Pushing my baby boy in a stroller, I marveled at the resemblance between my daughter and son. Both had the same blond hair. Same light blue eyes. Same dimples when they smiled. When I gazed upon the two of them, I thought my heart would erupt in pink and blue confetti.

At that moment, I realized God holds each of my children in the palm of His hand. Each story different. Each path unique. For my daughter, it was giving her life and touching her occasionally along her journey. For my son, it is being there to guide him every day.

I, too, am loved and cherished by God and for too long have carried with me the burden of guilt and shame. With God’s grace and forgiveness, I finally let that burden go. I found the courage to share my story in hopes that it will help others in similar circumstances to make brave choices, not just easy ones.

At one point my daughter took my hand, it felt as though my heart turned right side up again. I knelt down and looked into her eyes, shaped like mine. “I’ll always love you,” I told her.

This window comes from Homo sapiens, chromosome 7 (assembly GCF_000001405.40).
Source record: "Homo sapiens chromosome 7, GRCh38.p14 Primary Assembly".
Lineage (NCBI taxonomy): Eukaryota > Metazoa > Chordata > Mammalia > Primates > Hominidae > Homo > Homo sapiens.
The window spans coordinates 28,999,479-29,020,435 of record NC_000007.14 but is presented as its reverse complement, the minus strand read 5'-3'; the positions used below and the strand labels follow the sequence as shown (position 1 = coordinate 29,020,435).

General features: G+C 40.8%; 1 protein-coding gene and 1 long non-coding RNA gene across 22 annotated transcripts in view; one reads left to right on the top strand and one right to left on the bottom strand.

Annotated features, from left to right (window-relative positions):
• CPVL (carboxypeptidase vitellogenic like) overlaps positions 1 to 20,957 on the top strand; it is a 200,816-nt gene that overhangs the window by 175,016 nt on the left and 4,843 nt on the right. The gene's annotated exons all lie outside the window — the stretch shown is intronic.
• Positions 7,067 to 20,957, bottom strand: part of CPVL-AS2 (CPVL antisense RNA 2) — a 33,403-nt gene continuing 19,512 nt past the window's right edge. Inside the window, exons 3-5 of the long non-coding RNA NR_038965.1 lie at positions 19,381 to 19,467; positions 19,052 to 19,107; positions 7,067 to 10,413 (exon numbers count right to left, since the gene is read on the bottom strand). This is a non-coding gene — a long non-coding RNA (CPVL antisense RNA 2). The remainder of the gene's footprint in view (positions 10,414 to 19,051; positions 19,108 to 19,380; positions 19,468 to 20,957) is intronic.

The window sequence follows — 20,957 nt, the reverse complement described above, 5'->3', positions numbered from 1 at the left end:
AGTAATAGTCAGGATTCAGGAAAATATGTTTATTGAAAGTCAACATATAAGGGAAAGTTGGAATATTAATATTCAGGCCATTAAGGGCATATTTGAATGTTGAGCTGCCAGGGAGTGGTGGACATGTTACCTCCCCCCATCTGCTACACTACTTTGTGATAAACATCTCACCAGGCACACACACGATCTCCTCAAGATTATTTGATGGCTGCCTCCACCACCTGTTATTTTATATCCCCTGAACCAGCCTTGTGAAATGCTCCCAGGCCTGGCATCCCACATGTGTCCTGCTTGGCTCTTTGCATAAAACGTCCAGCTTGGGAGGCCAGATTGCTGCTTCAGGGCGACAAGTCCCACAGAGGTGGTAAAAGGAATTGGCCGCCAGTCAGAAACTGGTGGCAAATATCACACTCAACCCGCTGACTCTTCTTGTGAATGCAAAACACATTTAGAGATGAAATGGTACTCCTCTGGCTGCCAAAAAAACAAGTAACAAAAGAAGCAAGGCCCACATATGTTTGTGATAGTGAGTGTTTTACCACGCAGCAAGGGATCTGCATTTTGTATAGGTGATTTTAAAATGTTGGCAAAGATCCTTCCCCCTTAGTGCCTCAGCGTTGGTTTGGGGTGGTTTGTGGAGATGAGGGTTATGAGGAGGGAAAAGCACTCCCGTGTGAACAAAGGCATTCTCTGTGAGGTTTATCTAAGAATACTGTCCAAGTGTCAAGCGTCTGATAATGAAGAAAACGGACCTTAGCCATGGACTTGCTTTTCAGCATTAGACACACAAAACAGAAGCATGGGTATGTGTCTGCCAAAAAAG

In the glistening afternoon sun, we watched as a butterfly floated toward us like it was sliding down a sunbeam from heaven. I smiled and pointed to its colorful wings, remembering my dad’s nickname for me. I am still a butterfly. God shined his loving face upon me and made me bright. God held me securely in his hands because I am delicate. In my brokenness, God made me beautiful. Through His workmanship, I am transformed.

Originally published on Hope’s Promise 

So God Made a Mother book by Leslie Means

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Adrian Collins

Adrian Collins writes about the real-life complexities of being both a birth mother and an adoptive mother. She has testified before the Colorado Senate committee on behalf of the Colorado Children First Act, been published in Her View From Home and BLUNTmoms, and is the Adoption and Pregnancy Blog editor for Hope’s Promise. Adrian studied journalism at Point Loma Nazarene University in San Diego and is married to her high school sweetheart where they currently reside in Castle Rock, Colorado. Adrian is working on her first memoir about hope and healing through the journey of adoption. She can also be reached at adriancollins.orgFacebook, or